Car quick pick



My car fleet

No cars selected
Mini logo

Mini - 1275 series

Sort by: Year  Model  Displacement  Power  Weight 

units: metric UK US

About Mini

The Mini was a small car produced by the British Motor Corporation (BMC) and its successors from 1959 to 2000. The most popular British-made car ever, it has since been replaced by the New MINI, which was launched in April 2001. The original is considered an icon of the 1960s, and its space-saving front-wheel-drive layout (that allowed 80% of the area of the car's floorpan to be used for passengers and luggage), influenced a generation of car-makers.

This distinctive two-door car was designed for BMC by Sir Alec Issigonis. It was manufactured at the Longbridge and Cowley plants in the United Kingdom, the Victoria Park / Zetland BMC factory in Sydney Australia, and later also in Spain (Authi), Belgium, Chile, Italy, Portugal, South Africa, Uruguay, Venezuela and Yugoslavia. The Mini Mk I had three major UK updates: the Mk II, the Clubman and the Mk III. Within these was a series of variations including an estate car, a pickup truck, a van and the Mini Moke — a jeep-like buggy. The Mini Cooper and Cooper "S" were sportier versions that were successful as rally cars, winning the Monte Carlo Rally three times.

Design and development

Designed as project ADO15 (Austin Drawing Office project number 15), the Mini came about because of a fuel shortage. In 1956, as a result of the Suez Crisis which reduced oil supplies, the United Kingdom saw the re-introduction of petrol rationing. Sales of large cars slumped, and there was a boom in the market for so called Bubble cars, which were mainly German in origin. Leonard Lord, the somewhat autocratic head of BMC, decreed that something had to be done quickly. He laid down some basic design requirements: the car should be contained within a box that measured 10 × 4 × 4 feet (3 × 1.2 × 1.2 m); and the passenger accommodation should occupy six feet (1.8 m) of the 10 foot (3 m) length; and the engine, for reasons of cost, should be an existing unit. Issigonis, who had been working for Alvis, had been recruited back to BMC in 1955 and, with his skills in designing small cars, was a natural for the task. The team that designed the Mini was remarkably small: as well as Issigonis, there was Jack Daniels (who had worked with him on the Morris Minor), Chris Kingham (who had been with him at Alvis), two engineering students and four draughtsmen. Together, by October 1957, they had designed and built the original prototype, which was affectionately named 'The Orange Box' because of its colour.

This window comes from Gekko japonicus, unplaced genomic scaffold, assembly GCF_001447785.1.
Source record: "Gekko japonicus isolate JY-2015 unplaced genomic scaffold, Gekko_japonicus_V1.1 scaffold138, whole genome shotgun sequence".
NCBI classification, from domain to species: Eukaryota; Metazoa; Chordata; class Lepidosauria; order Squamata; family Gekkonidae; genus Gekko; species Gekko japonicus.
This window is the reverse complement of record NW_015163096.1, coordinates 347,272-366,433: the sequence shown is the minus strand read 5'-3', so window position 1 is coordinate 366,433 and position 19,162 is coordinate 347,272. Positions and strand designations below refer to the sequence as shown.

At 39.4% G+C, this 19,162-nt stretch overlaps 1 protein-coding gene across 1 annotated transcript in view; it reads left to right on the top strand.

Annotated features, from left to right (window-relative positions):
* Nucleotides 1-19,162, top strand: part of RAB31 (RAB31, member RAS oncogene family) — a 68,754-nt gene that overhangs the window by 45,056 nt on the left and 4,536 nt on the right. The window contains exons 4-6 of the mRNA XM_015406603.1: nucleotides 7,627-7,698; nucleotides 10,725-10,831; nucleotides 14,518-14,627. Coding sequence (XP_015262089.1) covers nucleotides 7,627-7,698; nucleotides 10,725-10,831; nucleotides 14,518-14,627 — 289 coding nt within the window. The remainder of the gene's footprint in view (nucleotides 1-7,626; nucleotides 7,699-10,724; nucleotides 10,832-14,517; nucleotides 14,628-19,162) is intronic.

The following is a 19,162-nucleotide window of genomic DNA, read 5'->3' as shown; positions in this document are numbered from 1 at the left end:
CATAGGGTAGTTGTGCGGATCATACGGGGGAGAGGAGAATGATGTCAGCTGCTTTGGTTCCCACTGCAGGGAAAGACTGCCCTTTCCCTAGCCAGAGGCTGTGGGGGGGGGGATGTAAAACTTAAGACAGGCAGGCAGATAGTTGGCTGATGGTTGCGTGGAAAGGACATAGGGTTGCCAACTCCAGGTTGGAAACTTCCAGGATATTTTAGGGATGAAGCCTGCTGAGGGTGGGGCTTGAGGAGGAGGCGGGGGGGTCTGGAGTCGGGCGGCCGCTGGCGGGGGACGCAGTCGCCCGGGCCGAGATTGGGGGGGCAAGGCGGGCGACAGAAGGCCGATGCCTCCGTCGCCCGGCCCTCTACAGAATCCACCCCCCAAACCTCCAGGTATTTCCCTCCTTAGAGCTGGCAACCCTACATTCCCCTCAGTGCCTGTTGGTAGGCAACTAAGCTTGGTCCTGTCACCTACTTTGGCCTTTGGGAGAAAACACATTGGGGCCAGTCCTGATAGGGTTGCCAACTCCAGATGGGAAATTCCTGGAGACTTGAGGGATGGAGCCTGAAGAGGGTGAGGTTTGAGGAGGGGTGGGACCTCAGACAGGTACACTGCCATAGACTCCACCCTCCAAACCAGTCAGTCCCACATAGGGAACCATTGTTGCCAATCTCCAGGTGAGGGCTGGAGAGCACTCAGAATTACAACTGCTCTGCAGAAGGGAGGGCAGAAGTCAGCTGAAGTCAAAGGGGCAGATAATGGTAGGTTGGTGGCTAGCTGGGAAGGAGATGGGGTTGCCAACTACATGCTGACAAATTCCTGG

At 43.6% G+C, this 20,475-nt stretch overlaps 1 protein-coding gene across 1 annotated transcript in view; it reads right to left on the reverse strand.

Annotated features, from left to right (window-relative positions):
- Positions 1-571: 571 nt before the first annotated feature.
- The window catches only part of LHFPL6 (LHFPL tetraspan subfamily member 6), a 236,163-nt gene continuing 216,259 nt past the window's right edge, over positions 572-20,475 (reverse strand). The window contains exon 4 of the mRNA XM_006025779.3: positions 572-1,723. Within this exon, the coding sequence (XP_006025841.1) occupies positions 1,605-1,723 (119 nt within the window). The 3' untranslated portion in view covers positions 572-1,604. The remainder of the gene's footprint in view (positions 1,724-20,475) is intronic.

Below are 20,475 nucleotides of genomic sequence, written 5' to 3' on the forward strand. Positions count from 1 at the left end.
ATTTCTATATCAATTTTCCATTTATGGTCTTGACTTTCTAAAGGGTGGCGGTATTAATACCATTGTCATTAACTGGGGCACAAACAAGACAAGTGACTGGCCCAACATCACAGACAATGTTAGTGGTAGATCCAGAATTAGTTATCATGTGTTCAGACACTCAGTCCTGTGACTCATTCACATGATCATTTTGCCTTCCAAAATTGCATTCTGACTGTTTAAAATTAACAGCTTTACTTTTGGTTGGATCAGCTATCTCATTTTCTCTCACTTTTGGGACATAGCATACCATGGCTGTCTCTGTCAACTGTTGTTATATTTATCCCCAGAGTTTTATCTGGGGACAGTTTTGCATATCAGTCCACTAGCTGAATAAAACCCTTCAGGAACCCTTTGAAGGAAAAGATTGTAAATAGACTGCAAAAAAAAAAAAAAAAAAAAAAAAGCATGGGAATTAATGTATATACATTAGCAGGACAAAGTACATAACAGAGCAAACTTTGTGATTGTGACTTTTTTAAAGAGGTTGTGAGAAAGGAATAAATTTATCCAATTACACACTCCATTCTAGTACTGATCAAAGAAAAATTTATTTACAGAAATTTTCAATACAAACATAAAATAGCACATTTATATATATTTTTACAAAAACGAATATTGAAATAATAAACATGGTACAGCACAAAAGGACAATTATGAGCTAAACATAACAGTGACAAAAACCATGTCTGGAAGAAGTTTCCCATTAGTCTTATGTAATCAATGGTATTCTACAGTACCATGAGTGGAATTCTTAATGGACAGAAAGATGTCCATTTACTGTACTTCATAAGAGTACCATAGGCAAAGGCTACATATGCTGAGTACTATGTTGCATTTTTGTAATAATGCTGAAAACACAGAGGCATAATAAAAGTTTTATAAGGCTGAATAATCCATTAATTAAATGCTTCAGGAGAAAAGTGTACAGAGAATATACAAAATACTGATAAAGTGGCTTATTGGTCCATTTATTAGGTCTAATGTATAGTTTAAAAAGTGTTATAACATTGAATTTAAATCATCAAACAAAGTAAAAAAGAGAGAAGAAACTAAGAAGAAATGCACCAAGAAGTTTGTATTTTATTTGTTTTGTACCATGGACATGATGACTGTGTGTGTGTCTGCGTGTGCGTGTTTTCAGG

The ADO15 used a conventional BMC A-Series four-cylinder water-cooled engine, but departed from tradition by having it mounted transversely, with the engine-oil-lubricated, four-speed transmission in the sump, and by employing front-wheel drive. Almost all small front-wheel-drive cars developed since have used a similar configuration. The radiator was mounted at the left side of the car so that the engine-mounted fan could be retained, but with reversed pitch so that it blew air into the natural low pressure area under the front wing. This location saved precious vehicle length, but had the disadvantage of feeding the radiator with air that had been heated by passing over the engine.

The suspension system, designed by Issigonis' friend Dr. Alex Moulton at Moulton Developments Limited, used compact rubber cones instead of conventional springs. This ingenious design shrunk the overall size of the suspension, meaning that it could take up less space. It was built into the subframes. The use of the rubber cones led to a rather raw and bumpy ride, but this rigidity, together with the wheels being pushed out to the corners of the car, gave the Mini its famous go kart-like handling. It was initially planned to use an interconnected fluid system - similar to the one which Issigonis and Moulton were working on in the mid-1950s at Alvis - but the short development time of the car meant this was not ready in time for the Mini's launch. The system intended for the Mini was further developed to become the hydrolastic system and was first used on the Austin 1100, launched in 1962. Ten-inch wheels were specified, so new tyres needed to be developed, the initial contract going to Dunlop.

Read more...

2-door
5-seat
S4 8v 1.3L OHV M-4
40.3 kW / 54.0 hp / 54.0 hp  91.0 N·m / 67.1 lb·ft / 67.1 lb·ft
   

Mini 1275 GT (1978)

2-door 5-seater sedan (saloon), petrol (gasoline) 4-cylinder 8-valve straight (inline) engine, OHV (overhead valve, I-head), 1275 cm3 / 77.8 cu in / 77.8 cu in, 40.3 kW / 54.0 hp / 54.0 hp @ 5250 rpm / 5250 rpm / 5250 rpm, 91.0 N·m / 67.1 lb·ft / 67.1 lb·ft @ 2500 rpm / 2500 rpm / 2500 rpm, manual 4-speed transmission, front wheel drive

Infobox

Five Most Common Myths About Auto Insurance

Myth 1: Red cars cost more to insure

If you believe the owners of red cars drive more aggressively and get more speeding tickets, this would make sense. But there’s no data to back this up.

Auto insurance companies usually offer a range of discounts. Here are some of the most popular ones to ask about:

 
TOPlist